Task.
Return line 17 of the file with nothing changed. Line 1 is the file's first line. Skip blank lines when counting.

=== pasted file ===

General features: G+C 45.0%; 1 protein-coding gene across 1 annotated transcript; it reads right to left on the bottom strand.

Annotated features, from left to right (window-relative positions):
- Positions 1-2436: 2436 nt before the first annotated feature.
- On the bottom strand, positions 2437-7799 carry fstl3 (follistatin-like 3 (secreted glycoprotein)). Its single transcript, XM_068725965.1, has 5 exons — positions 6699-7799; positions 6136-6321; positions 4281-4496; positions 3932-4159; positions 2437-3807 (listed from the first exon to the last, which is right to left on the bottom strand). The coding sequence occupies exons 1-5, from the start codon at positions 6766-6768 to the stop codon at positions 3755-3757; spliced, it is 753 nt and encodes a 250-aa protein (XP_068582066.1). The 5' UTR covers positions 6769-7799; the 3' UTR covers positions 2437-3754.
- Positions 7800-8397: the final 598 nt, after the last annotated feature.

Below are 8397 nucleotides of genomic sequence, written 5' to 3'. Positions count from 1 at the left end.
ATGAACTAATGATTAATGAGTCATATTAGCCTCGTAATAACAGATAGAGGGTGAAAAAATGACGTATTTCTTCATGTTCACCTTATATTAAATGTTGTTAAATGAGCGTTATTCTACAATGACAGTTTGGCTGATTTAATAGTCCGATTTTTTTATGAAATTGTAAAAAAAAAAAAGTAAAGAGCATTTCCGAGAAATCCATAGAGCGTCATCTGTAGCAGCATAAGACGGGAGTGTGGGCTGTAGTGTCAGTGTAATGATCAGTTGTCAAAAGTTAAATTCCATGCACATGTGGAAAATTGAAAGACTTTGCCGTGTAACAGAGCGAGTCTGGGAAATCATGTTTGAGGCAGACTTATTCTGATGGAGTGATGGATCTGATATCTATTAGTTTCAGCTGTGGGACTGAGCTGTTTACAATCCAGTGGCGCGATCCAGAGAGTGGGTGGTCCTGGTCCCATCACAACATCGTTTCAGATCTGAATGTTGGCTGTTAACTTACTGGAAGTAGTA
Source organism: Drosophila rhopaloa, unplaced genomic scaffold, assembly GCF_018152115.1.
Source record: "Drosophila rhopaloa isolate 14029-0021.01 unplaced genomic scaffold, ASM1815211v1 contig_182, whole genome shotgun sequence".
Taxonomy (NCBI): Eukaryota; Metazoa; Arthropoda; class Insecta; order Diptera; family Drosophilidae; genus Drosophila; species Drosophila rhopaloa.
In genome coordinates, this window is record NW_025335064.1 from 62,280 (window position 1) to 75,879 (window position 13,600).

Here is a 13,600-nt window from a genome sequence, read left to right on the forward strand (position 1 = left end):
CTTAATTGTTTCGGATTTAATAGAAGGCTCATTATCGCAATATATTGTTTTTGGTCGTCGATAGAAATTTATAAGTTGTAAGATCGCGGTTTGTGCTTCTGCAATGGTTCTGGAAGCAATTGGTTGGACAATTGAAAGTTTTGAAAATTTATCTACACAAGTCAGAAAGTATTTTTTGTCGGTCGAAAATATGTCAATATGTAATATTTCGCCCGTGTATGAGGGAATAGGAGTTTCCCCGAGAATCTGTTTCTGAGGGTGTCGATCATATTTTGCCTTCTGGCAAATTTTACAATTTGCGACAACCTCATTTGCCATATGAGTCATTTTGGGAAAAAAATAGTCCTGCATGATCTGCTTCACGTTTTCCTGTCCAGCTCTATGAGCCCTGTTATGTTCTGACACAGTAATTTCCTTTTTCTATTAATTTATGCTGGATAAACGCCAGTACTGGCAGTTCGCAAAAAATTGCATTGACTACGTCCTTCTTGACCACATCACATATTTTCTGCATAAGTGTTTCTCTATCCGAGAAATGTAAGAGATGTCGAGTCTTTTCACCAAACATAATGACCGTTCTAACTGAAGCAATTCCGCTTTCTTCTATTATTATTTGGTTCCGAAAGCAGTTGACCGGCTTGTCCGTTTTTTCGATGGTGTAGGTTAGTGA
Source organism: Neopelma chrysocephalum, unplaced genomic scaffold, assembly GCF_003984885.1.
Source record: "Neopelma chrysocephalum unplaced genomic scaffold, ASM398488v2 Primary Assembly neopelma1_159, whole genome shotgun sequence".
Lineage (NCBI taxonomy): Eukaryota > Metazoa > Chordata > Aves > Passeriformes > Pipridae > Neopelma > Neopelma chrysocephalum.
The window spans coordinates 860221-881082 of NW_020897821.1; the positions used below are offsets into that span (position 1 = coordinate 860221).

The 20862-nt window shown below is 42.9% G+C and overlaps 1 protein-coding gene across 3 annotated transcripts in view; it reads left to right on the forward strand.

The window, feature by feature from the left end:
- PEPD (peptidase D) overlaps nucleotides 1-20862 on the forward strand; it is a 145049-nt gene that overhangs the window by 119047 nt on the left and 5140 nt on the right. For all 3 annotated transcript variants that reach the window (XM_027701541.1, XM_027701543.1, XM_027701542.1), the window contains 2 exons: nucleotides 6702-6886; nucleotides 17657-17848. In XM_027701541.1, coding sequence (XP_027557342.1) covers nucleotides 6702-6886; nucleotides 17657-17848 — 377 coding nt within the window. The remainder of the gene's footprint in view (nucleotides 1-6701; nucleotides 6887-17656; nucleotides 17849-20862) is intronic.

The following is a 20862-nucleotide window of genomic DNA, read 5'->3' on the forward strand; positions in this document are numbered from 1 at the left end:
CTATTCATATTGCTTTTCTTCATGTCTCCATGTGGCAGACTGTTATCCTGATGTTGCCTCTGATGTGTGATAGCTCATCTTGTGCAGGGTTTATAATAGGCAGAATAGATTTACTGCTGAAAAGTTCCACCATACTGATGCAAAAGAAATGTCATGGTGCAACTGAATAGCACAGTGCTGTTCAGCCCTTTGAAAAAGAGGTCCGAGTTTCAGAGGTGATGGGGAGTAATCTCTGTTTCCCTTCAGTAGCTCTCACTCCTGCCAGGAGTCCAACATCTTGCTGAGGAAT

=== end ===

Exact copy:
The window spans coordinates 860221-881082 of NW_020897821.1; the positions used below are offsets into that span (position 1 = coordinate 860221).